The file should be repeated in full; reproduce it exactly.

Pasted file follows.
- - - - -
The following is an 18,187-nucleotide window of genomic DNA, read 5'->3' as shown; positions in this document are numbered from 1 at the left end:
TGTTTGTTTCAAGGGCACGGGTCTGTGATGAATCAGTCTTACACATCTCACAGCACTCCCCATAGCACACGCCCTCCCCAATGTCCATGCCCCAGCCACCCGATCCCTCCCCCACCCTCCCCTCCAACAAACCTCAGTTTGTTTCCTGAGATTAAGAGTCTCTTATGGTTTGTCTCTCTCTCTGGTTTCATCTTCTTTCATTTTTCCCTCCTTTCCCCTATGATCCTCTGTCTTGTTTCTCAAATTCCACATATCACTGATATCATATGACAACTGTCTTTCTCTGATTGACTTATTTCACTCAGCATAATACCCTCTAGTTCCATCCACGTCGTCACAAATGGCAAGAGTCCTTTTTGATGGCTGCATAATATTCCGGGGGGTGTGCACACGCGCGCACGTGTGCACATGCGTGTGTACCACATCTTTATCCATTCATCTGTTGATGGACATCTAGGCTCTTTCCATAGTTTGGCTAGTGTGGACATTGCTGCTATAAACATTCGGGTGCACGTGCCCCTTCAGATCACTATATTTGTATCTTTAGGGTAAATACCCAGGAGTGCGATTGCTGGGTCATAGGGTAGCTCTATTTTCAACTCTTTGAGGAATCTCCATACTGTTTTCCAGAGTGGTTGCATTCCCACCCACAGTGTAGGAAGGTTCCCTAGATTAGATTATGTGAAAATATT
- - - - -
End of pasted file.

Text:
The following is an 18,187-nucleotide window of genomic DNA, read 5'->3' as shown; positions in this document are numbered from 1 at the left end:
TGTTTGTTTCAAGGGCACGGGTCTGTGATGAATCAGTCTTACACATCTCACAGCACTCCCCATAGCACACGCCCTCCCCAATGTCCATGCCCCAGCCACCCGATCCCTCCCCCACCCTCCCCTCCAACAAACCTCAGTTTGTTTCCTGAGATTAAGAGTCTCTTATGGTTTGTCTCTCTCTCTGGTTTCATCTTCTTTCATTTTTCCCTCCTTTCCCCTATGATCCTCTGTCTTGTTTCTCAAATTCCACATATCACTGATATCATATGACAACTGTCTTTCTCTGATTGACTTATTTCACTCAGCATAATACCCTCTAGTTCCATCCACGTCGTCACAAATGGCAAGAGTCCTTTTTGATGGCTGCATAATATTCCGGGGGGTGTGCACACGCGCGCACGTGTGCACATGCGTGTGTACCACATCTTTATCCATTCATCTGTTGATGGACATCTAGGCTCTTTCCATAGTTTGGCTAGTGTGGACATTGCTGCTATAAACATTCGGGTGCACGTGCCCCTTCAGATCACTATATTTGTATCTTTAGGGTAAATACCCAGGAGTGCGATTGCTGGGTCATAGGGTAGCTCTATTTTCAACTCTTTGAGGAATCTCCATACTGTTTTCCAGAGTGGTTGCATTCCCACCCACAGTGTAGGAAGGTTCCCTAGATTAGATTATGTGAAAATATT